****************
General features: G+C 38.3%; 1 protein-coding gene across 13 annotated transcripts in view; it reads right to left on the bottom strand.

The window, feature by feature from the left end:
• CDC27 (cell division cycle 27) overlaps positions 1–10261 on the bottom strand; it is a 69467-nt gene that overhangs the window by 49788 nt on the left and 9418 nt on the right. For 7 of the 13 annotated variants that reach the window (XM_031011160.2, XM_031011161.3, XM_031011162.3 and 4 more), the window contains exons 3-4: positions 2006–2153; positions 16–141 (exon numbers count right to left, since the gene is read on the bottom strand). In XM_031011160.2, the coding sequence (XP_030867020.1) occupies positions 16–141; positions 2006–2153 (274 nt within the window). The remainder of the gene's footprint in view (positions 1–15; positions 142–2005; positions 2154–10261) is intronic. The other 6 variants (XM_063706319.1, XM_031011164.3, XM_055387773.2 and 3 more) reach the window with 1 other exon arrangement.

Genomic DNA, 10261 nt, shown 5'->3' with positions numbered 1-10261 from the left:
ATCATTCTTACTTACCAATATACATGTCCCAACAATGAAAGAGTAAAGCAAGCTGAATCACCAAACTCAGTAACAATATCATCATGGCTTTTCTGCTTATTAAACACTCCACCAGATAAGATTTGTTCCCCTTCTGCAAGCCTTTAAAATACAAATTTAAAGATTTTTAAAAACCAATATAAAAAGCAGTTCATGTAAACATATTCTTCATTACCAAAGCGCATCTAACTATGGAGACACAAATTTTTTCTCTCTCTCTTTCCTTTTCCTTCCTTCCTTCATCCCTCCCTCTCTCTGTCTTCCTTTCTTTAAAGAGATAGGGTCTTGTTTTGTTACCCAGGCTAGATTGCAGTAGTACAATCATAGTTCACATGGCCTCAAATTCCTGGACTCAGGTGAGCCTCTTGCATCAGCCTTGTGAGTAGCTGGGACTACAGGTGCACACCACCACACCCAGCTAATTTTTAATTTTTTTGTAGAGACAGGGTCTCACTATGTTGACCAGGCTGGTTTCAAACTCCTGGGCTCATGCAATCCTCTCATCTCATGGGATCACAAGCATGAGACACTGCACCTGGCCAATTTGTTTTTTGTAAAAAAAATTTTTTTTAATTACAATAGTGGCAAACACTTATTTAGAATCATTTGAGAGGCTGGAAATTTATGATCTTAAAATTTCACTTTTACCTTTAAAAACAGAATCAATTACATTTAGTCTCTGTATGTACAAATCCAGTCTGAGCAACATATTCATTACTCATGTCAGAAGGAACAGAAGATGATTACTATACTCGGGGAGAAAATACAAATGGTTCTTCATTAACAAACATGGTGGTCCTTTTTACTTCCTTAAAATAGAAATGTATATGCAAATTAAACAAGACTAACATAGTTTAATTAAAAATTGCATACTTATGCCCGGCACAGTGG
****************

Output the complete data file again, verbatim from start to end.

General features: G+C 38.3%; 1 protein-coding gene across 13 annotated transcripts in view; it reads right to left on the bottom strand.

The window, feature by feature from the left end:
• CDC27 (cell division cycle 27) overlaps positions 1–10261 on the bottom strand; it is a 69467-nt gene that overhangs the window by 49788 nt on the left and 9418 nt on the right. For 7 of the 13 annotated variants that reach the window (XM_031011160.2, XM_031011161.3, XM_031011162.3 and 4 more), the window contains exons 3-4: positions 2006–2153; positions 16–141 (exon numbers count right to left, since the gene is read on the bottom strand). In XM_031011160.2, the coding sequence (XP_030867020.1) occupies positions 16–141; positions 2006–2153 (274 nt within the window). The remainder of the gene's footprint in view (positions 1–15; positions 142–2005; positions 2154–10261) is intronic. The other 6 variants (XM_063706319.1, XM_031011164.3, XM_055387773.2 and 3 more) reach the window with 1 other exon arrangement.

Genomic DNA, 10261 nt, shown 5'->3' with positions numbered 1-10261 from the left:
ATCATTCTTACTTACCAATATACATGTCCCAACAATGAAAGAGTAAAGCAAGCTGAATCACCAAACTCAGTAACAATATCATCATGGCTTTTCTGCTTATTAAACACTCCACCAGATAAGATTTGTTCCCCTTCTGCAAGCCTTTAAAATACAAATTTAAAGATTTTTAAAAACCAATATAAAAAGCAGTTCATGTAAACATATTCTTCATTACCAAAGCGCATCTAACTATGGAGACACAAATTTTTTCTCTCTCTCTTTCCTTTTCCTTCCTTCCTTCATCCCTCCCTCTCTCTGTCTTCCTTTCTTTAAAGAGATAGGGTCTTGTTTTGTTACCCAGGCTAGATTGCAGTAGTACAATCATAGTTCACATGGCCTCAAATTCCTGGACTCAGGTGAGCCTCTTGCATCAGCCTTGTGAGTAGCTGGGACTACAGGTGCACACCACCACACCCAGCTAATTTTTAATTTTTTTGTAGAGACAGGGTCTCACTATGTTGACCAGGCTGGTTTCAAACTCCTGGGCTCATGCAATCCTCTCATCTCATGGGATCACAAGCATGAGACACTGCACCTGGCCAATTTGTTTTTTGTAAAAAAAATTTTTTTTAATTACAATAGTGGCAAACACTTATTTAGAATCATTTGAGAGGCTGGAAATTTATGATCTTAAAATTTCACTTTTACCTTTAAAAACAGAATCAATTACATTTAGTCTCTGTATGTACAAATCCAGTCTGAGCAACATATTCATTACTCATGTCAGAAGGAACAGAAGATGATTACTATACTCGGGGAGAAAATACAAATGGTTCTTCATTAACAAACATGGTGGTCCTTTTTACTTCCTTAAAATAGAAATGTATATGCAAATTAAACAAGACTAACATAGTTTAATTAAAAATTGCATACTTATGCCCGGCACAGTGG